First Author: H.Saedon UK
Co Author(s): C. Sadhra N. Narendran Y. Yang
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The 2013 Royal College of Ophthalmologists Guidelines on age-related macular degeneration (AMD) state that a patient with suspected wet AMD should be referred to a retinal specialist or fast track macular clinic on the same day and seen ideally within one week of referral and not longer than two weeks. An optometrist suspecting wet AMD does not need to refer the patient back to their general practitioner (GP). The aim of this audit was to determine the length of time from the patient being referred to the time of being seen in the diagnostic AMD clinic.
The Royal Wolverhampton National Health Service Department of Ophthalmology
This was a prospective audit of all referrals to one particular fast track macular clinic at Royal Wolverhampton NHS Trust from August 2016-February 2017. Clinical notes and an electronic clinical web portal were used to obtain all the data collected. Time from referral to being seen in the fast track macular clinic was explored, as were demographics, number of patients requiring fundus fluorescein angiography and eventual diagnosis made.
The total number of patients seen in this particular diagnostic AMD clinic was 98. There were 5 non-attenders. 51 were female, 47 male. Mean age was 77 (range 45-93). 92 were Caucasian, 5 Indian, 1 Chinese. Mean number of days from referral to being seen in clinic was 16 days (range 2-37). This was 11 days using the rapid access referral form and 20 days for patients being referred by the optometrist via GP (p<0.05). 28 patients were referred by Ophthalmologists in hospital eye clinics, 25 were referred by an optometrist using the Wet AMD rapid access referral form, 16 by the optometrist via GP, 10 by the optometrist directly, 7 directly by GP, 6 via Accident and Emergency (A&E), and others. 32 out of 98 patients underwent fundus fluorescein angiography. 29 patients had evidence of wet macular degeneration, 29 patients had dry age related macular degeneration, and there were several other diagnoses including vitelliform dystrophy and vitreomacular traction.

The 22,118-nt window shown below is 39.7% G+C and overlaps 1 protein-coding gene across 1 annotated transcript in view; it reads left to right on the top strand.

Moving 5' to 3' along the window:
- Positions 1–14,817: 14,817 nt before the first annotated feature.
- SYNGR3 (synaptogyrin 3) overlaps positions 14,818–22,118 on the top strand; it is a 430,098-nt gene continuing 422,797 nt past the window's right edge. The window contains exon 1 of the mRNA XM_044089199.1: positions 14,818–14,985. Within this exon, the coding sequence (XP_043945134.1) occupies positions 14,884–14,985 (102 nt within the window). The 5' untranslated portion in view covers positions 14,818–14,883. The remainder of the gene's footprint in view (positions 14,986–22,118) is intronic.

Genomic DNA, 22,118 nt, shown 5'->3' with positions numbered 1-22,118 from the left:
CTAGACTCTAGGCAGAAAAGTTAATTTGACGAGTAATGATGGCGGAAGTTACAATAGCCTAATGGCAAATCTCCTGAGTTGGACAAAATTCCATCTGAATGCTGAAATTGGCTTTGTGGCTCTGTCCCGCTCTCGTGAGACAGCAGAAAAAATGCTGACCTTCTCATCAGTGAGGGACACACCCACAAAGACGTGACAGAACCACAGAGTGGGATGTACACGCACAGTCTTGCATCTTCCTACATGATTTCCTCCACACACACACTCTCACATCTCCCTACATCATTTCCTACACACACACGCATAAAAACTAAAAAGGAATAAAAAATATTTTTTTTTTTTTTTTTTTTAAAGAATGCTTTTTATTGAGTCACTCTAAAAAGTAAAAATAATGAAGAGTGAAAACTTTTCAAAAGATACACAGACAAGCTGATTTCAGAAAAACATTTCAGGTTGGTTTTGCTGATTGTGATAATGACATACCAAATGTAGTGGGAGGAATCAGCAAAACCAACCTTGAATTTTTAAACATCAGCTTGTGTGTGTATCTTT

There was an unnecessary delay in referral due to patients being sent to their GP via the optometrist and unnecessary hospital visits due to patients being sent to the A&E department rather than being referred to the relevant clinic. More education is required to increase the use of the Royal College of Ophthalmologists’ standard rapid access referral form. We have recommended arranging local discussions and training between consultant ophthalmologists and optometrists to encourage the use of the standard referral form to prevent unnecessary delays in diagnosis and unnecessary visits to A&E for patients.